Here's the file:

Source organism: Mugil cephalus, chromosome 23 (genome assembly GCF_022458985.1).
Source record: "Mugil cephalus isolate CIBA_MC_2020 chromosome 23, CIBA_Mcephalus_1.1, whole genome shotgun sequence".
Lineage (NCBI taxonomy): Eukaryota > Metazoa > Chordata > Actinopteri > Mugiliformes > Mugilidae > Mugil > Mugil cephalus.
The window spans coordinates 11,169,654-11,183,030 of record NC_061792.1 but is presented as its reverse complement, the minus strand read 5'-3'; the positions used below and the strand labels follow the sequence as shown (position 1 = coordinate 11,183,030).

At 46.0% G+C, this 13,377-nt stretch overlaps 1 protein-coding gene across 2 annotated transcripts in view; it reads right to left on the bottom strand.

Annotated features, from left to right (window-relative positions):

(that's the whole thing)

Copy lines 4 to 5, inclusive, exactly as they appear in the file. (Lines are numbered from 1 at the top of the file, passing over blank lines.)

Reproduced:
The window spans coordinates 11,169,654-11,183,030 of record NC_061792.1 but is presented as its reverse complement, the minus strand read 5'-3'; the positions used below and the strand labels follow the sequence as shown (position 1 = coordinate 11,183,030).

At 46.0% G+C, this 13,377-nt stretch overlaps 1 protein-coding gene across 2 annotated transcripts in view; it reads right to left on the bottom strand.